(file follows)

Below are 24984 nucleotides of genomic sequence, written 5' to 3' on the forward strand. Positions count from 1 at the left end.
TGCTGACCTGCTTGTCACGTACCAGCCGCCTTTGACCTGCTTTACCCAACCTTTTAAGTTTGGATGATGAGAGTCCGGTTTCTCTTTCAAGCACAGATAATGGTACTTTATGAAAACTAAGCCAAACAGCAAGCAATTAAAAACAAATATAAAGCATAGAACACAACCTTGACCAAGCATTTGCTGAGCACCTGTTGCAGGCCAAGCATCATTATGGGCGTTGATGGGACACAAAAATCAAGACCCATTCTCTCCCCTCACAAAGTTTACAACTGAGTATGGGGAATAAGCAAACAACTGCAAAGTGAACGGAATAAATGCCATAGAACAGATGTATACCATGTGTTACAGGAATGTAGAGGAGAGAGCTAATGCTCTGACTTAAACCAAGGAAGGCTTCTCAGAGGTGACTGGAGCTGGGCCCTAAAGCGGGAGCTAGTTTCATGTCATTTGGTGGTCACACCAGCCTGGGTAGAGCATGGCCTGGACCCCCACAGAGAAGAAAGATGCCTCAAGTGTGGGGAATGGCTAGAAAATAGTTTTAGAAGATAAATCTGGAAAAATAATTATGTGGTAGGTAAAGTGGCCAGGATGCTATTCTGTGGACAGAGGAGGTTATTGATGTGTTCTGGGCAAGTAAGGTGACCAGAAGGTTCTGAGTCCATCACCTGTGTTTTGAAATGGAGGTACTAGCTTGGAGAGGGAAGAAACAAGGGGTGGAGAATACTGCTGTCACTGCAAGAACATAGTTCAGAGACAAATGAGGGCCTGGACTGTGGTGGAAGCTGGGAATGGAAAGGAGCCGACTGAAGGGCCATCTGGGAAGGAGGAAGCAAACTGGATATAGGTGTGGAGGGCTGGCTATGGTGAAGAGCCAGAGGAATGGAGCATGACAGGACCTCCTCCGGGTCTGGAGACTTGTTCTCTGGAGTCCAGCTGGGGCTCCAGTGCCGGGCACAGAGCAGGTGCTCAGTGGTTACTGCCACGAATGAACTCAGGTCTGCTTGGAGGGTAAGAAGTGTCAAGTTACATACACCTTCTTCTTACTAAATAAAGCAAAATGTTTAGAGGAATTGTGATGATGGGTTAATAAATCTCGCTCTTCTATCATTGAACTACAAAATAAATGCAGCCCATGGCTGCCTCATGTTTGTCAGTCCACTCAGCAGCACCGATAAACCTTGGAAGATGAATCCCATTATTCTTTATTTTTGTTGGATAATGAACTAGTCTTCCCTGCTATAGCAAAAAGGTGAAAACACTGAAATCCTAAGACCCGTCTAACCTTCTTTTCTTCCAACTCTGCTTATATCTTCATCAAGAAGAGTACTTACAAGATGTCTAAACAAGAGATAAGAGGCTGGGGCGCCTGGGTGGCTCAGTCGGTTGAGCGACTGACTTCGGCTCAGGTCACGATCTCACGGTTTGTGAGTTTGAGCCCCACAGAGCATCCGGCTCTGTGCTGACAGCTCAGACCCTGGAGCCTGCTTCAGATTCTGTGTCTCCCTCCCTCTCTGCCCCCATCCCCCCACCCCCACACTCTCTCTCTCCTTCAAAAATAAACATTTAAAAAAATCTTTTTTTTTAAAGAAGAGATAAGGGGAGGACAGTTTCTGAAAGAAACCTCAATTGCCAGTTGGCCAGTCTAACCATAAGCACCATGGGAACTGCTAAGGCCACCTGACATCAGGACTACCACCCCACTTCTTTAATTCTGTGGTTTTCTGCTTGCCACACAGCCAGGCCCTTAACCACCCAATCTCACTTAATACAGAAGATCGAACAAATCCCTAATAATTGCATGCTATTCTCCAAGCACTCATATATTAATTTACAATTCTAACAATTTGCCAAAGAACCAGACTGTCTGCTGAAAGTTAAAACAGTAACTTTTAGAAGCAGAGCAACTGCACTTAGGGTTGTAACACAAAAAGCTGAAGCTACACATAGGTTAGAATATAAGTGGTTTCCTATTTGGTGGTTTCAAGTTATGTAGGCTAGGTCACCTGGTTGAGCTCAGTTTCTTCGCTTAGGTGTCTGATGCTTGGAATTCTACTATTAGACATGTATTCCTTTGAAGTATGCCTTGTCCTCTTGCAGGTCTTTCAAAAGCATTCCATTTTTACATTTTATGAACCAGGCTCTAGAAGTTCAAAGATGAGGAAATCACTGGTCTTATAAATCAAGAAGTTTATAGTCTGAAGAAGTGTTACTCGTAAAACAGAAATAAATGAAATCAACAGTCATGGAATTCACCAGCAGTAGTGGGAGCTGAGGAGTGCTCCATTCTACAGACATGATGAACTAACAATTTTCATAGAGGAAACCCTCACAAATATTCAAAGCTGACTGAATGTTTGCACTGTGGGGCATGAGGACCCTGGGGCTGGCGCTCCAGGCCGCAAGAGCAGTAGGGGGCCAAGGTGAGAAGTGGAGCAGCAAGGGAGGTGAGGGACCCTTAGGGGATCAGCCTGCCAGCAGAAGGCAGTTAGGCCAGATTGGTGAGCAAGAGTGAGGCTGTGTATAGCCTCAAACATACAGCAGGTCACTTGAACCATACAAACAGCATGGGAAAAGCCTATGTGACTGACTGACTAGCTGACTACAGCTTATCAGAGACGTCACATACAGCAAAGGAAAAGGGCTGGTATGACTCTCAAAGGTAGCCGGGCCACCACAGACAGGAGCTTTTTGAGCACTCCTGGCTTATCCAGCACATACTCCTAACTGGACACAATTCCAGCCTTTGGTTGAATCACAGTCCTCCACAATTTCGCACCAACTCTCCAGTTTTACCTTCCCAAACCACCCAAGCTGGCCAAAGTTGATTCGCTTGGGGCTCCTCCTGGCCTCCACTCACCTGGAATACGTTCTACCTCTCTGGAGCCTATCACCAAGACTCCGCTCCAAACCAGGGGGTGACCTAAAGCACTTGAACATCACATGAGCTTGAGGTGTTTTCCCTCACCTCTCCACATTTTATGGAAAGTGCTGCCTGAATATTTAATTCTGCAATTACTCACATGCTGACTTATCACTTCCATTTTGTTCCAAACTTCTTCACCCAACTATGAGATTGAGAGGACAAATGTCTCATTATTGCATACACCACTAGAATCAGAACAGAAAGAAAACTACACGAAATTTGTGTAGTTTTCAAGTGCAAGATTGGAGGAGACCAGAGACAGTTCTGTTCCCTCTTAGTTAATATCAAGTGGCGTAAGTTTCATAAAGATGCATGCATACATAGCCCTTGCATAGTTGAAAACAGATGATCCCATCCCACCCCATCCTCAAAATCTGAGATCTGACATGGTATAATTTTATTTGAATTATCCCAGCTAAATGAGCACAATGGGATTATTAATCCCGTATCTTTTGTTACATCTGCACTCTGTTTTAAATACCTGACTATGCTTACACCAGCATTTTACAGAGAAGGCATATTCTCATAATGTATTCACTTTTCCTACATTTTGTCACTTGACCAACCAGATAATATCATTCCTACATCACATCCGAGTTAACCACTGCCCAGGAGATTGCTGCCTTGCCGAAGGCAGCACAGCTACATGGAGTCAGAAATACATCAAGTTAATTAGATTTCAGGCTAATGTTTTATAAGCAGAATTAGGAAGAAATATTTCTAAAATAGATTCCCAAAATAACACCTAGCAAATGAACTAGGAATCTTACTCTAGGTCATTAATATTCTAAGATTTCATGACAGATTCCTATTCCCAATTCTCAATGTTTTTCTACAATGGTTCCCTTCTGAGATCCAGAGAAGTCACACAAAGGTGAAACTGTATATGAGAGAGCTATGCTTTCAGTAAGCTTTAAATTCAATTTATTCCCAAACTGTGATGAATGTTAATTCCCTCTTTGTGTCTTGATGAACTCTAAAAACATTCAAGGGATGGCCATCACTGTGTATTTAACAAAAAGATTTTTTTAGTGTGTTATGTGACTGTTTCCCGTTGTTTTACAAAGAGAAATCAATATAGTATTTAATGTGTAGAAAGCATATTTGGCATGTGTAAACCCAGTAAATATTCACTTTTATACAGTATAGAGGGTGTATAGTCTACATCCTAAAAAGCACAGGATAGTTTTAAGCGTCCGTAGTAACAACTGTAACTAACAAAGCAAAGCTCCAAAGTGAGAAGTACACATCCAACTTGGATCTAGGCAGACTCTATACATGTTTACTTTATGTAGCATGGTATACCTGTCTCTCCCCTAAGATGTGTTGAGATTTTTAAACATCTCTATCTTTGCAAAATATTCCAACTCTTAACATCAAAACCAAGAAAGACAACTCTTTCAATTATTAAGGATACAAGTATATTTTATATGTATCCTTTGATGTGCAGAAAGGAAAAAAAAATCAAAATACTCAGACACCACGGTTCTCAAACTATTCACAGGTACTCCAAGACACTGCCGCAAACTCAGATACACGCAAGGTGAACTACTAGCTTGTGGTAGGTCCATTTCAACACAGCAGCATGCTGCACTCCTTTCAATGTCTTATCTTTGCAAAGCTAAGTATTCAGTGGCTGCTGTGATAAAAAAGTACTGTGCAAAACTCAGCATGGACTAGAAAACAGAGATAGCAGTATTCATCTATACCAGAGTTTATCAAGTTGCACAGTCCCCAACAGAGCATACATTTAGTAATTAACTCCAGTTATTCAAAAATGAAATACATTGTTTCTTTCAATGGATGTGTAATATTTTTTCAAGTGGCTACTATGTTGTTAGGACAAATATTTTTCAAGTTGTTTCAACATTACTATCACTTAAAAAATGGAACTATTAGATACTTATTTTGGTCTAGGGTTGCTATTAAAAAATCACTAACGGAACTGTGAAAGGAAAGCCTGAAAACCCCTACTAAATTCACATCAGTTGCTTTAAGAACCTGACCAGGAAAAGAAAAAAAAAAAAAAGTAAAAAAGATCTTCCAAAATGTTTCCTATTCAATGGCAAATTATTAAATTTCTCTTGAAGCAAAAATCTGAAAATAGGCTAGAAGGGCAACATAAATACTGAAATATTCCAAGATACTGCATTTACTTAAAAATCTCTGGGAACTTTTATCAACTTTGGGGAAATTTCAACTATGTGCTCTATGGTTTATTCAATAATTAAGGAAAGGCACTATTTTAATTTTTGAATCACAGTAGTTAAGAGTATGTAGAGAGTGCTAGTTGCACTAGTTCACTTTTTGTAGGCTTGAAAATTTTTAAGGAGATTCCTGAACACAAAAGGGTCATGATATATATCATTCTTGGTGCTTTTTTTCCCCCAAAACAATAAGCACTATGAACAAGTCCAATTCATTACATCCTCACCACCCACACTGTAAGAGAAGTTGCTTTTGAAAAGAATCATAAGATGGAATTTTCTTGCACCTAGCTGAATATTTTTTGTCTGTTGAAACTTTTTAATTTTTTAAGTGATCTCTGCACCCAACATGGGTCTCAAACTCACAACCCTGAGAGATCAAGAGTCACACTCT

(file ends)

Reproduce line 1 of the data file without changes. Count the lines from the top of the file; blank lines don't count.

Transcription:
Below are 24984 nucleotides of genomic sequence, written 5' to 3' on the forward strand. Positions count from 1 at the left end.